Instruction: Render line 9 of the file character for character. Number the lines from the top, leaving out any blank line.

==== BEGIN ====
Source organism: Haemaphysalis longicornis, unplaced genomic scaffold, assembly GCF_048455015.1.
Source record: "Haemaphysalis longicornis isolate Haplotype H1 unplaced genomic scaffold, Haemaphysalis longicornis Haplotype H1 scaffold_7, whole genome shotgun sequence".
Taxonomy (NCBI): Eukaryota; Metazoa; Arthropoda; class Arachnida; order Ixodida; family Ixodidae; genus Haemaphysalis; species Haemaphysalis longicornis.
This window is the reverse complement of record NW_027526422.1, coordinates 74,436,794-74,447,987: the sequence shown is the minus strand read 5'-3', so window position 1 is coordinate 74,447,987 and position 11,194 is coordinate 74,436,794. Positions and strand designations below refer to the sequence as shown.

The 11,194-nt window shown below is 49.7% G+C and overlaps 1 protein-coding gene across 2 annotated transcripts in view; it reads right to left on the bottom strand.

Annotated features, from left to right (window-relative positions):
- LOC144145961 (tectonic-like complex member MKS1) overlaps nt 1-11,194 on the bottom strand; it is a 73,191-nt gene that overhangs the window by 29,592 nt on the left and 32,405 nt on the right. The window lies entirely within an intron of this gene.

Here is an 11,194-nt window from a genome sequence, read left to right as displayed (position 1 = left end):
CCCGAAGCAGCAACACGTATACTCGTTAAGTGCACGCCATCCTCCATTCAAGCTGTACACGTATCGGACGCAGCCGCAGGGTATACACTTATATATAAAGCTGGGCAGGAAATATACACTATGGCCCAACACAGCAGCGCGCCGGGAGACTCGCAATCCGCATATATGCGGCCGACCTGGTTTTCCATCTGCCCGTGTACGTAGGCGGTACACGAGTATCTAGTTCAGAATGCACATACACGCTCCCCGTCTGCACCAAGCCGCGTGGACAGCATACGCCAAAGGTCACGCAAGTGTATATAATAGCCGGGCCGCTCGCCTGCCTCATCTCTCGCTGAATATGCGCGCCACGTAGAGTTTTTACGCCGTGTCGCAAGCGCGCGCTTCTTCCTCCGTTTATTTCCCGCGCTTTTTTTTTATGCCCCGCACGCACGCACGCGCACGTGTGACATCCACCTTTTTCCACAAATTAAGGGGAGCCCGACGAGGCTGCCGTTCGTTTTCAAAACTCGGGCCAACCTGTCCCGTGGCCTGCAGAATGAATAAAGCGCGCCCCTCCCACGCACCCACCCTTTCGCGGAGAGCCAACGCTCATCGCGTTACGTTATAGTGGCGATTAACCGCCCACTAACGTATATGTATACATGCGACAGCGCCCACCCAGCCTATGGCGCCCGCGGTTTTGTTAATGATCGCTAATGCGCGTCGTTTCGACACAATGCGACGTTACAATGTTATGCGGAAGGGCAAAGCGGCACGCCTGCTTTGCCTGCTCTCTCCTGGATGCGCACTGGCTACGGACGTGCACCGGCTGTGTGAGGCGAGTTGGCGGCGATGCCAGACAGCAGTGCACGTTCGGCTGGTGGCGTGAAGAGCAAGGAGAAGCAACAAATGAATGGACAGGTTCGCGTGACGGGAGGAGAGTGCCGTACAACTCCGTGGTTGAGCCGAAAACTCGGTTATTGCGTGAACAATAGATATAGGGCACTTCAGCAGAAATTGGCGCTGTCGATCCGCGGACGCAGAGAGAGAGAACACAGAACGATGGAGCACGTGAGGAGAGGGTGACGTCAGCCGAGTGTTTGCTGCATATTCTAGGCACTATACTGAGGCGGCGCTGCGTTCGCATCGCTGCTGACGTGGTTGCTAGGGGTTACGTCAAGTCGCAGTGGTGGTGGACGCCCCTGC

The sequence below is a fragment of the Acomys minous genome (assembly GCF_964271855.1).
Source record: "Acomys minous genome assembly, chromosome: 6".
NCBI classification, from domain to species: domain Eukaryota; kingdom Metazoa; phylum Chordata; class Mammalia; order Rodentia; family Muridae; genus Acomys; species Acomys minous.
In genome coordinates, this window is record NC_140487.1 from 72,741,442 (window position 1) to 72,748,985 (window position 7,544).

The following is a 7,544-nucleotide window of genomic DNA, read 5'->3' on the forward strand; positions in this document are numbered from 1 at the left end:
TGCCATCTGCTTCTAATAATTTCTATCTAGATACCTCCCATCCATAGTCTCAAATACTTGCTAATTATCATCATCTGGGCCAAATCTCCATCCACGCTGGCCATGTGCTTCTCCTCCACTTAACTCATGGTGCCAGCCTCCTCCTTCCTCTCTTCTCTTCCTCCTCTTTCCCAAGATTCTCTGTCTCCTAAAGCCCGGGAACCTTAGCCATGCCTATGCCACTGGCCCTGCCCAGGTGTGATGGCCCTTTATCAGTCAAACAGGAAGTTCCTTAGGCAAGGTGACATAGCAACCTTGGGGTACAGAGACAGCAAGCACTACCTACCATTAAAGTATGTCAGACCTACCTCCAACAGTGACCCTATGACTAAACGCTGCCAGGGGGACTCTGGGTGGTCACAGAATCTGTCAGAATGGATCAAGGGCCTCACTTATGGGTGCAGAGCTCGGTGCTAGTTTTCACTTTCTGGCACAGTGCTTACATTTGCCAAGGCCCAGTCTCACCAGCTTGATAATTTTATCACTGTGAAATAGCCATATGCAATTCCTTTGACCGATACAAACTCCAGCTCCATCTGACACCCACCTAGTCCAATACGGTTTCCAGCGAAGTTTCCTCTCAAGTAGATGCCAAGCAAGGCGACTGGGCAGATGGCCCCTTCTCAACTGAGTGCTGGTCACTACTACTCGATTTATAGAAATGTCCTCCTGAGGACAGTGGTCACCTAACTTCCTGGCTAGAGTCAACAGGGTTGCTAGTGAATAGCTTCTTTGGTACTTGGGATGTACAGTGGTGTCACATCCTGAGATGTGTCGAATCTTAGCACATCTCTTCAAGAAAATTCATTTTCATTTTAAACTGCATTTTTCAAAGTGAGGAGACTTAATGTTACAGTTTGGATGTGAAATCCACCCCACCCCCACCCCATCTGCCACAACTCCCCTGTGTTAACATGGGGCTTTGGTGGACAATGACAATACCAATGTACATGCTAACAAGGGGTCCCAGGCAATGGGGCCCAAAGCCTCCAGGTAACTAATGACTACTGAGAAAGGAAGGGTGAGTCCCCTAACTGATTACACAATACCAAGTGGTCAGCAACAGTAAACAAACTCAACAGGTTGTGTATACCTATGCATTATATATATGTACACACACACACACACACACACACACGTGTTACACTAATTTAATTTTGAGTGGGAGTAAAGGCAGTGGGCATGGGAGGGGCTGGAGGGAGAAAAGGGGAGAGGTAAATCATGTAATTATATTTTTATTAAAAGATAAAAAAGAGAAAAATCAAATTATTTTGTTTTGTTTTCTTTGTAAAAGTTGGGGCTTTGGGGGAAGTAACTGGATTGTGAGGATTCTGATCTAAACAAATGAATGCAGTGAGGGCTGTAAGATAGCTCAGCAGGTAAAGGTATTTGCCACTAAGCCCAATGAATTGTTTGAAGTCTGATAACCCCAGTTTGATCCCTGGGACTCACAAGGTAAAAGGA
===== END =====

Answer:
CCCGAAGCAGCAACACGTATACTCGTTAAGTGCACGCCATCCTCCATTCAAGCTGTACACGTATCGGACGCAGCCGCAGGGTATACACTTATATATAAAGCTGGGCAGGAAATATACACTATGGCCCAACACAGCAGCGCGCCGGGAGACTCGCAATCCGCATATATGCGGCCGACCTGGTTTTCCATCTGCCCGTGTACGTAGGCGGTACACGAGTATCTAGTTCAGAATGCACATACACGCTCCCCGTCTGCACCAAGCCGCGTGGACAGCATACGCCAAAGGTCACGCAAGTGTATATAATAGCCGGGCCGCTCGCCTGCCTCATCTCTCGCTGAATATGCGCGCCACGTAGAGTTTTTACGCCGTGTCGCAAGCGCGCGCTTCTTCCTCCGTTTATTTCCCGCGCTTTTTTTTTATGCCCCGCACGCACGCACGCGCACGTGTGACATCCACCTTTTTCCACAAATTAAGGGGAGCCCGACGAGGCTGCCGTTCGTTTTCAAAACTCGGGCCAACCTGTCCCGTGGCCTGCAGAATGAATAAAGCGCGCCCCTCCCACGCACCCACCCTTTCGCGGAGAGCCAACGCTCATCGCGTTACGTTATAGTGGCGATTAACCGCCCACTAACGTATATGTATACATGCGACAGCGCCCACCCAGCCTATGGCGCCCGCGGTTTTGTTAATGATCGCTAATGCGCGTCGTTTCGACACAATGCGACGTTACAATGTTATGCGGAAGGGCAAAGCGGCACGCCTGCTTTGCCTGCTCTCTCCTGGATGCGCACTGGCTACGGACGTGCACCGGCTGTGTGAGGCGAGTTGGCGGCGATGCCAGACAGCAGTGCACGTTCGGCTGGTGGCGTGAAGAGCAAGGAGAAGCAACAAATGAATGGACAGGTTCGCGTGACGGGAGGAGAGTGCCGTACAACTCCGTGGTTGAGCCGAAAACTCGGTTATTGCGTGAACAATAGATATAGGGCACTTCAGCAGAAATTGGCGCTGTCGATCCGCGGACGCAGAGAGAGAGAACACAGAACGATGGAGCACGTGAGGAGAGGGTGACGTCAGCCGAGTGTTTGCTGCATATTCTAGGCACTATACTGAGGCGGCGCTGCGTTCGCATCGCTGCTGACGTGGTTGCTAGGGGTTACGTCAAGTCGCAGTGGTGGTGGACGCCCCTGC